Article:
Once the box cools, we sand the excess paint, leaving the design visible in the reliefs from the etching process. The boxes are then drilled to allow for switches, jacks, and controls. The box is then cleaned again and a high quality automotive clear coat is applied to the box before it takes another trip through the oven for its final curing process.
From start to finish, this process is done by hand. The sanding, the transferring, the etching...all of it. If the design of the circuits inside is half art and half science, the finishing of the enclosure is closer to pure art (discounting the little bit of chemistry). Due to this, NO TWO PEDALS ENCLOSURES WILL LOOK EXACTLY THE SAME. I think of this being like when you look at two guitars with transparent finishes of the same model and you see subtle variations in the wood grain, differences in the finish in spots, etc. You can be certain that your pedal from Escape Plan Pedals is a one of a kind, and this is doubly so if you decide to spring for custom artwork.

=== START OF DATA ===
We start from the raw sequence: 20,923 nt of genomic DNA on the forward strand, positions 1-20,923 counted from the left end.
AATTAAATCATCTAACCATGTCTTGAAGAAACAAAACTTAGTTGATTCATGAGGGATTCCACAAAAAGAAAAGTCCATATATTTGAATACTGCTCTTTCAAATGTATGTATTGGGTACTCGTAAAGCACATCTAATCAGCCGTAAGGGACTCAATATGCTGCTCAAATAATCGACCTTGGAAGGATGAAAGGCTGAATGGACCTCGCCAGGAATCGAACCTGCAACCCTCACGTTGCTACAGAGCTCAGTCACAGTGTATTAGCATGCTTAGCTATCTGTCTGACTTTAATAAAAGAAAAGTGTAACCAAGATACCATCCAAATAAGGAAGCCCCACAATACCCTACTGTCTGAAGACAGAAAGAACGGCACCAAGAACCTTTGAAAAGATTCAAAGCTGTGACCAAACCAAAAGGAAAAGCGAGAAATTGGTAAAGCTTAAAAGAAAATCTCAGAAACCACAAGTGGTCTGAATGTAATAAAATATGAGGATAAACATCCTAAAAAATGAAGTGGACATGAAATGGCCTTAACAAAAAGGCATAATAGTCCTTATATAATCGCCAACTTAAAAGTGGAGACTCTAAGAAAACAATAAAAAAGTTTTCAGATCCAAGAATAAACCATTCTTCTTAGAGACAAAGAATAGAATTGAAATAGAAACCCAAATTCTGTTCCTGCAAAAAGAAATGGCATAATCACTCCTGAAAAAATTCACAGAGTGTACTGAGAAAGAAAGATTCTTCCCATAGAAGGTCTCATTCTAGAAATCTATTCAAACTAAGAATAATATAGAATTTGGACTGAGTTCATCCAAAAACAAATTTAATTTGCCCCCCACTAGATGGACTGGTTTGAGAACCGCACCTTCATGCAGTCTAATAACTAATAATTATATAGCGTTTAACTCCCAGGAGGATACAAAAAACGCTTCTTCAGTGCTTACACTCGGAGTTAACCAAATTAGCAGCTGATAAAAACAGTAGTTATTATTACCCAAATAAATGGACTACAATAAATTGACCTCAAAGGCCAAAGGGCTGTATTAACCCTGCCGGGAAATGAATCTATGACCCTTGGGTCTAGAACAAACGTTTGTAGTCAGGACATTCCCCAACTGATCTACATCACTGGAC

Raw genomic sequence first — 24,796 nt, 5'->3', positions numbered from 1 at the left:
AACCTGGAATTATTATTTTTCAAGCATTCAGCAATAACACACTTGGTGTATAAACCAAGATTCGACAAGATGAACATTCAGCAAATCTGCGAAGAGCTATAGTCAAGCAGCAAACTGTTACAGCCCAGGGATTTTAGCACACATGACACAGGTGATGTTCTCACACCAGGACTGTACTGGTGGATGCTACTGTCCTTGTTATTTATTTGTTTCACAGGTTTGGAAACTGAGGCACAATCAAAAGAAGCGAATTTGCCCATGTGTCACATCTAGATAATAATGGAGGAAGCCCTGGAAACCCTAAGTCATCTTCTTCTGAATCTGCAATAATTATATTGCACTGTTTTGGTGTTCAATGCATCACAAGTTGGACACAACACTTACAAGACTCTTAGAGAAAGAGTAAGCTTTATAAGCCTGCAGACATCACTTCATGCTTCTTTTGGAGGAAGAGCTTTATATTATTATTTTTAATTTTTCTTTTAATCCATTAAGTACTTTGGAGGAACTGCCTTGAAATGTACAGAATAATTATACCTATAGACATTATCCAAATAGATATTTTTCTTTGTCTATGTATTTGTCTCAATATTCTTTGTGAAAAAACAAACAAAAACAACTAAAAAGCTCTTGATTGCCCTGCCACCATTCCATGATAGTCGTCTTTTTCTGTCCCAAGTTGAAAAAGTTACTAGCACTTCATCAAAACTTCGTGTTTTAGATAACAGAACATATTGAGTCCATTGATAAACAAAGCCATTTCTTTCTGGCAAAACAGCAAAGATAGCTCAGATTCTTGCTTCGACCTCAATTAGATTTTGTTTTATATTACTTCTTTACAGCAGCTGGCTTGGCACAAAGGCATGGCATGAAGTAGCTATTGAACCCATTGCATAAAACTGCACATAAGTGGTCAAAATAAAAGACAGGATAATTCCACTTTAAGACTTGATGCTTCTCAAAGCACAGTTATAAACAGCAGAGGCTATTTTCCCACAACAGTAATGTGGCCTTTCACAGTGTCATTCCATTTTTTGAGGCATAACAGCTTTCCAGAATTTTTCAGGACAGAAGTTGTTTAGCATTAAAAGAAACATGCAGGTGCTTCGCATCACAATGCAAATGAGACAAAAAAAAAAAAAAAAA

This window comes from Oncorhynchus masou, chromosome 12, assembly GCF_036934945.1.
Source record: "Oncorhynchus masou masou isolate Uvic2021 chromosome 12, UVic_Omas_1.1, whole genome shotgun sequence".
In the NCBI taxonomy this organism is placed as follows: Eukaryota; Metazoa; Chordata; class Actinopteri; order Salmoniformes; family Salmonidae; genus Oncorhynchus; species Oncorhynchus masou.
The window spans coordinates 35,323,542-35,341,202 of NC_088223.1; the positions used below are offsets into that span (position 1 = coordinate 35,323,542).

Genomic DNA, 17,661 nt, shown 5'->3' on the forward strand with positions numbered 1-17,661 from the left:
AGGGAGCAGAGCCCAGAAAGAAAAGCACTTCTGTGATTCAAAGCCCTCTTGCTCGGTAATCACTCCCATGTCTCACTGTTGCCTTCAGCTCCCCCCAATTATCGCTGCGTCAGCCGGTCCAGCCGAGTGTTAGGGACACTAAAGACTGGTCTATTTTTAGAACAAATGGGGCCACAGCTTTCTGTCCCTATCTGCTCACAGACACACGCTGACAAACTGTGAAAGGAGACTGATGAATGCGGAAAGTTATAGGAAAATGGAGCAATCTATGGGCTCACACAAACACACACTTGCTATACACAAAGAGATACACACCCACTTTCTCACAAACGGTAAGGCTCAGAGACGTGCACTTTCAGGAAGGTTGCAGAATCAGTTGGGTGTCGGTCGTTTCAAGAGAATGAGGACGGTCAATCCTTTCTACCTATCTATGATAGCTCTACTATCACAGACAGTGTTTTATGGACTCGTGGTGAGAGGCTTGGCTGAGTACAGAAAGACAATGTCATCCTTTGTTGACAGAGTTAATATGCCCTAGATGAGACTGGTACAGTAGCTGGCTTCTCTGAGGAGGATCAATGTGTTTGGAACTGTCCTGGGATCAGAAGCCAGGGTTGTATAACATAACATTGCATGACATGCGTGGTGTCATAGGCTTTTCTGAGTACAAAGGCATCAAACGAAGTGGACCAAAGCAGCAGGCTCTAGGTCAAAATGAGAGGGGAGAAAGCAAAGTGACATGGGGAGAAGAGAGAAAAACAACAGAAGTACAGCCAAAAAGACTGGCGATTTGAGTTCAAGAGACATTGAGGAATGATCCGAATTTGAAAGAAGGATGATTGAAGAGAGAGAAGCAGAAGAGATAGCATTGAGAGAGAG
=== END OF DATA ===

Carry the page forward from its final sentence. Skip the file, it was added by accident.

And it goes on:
Is it time consuming? Yes. Very. We believe that every pedal that leaves our door is a testament to the sore arms, tired backs, and strained eyes that it took to get that pedal on your board. And if a striking exterior gets you to give our pedals a try and fall in love with the tones they produce, then it was all worth it.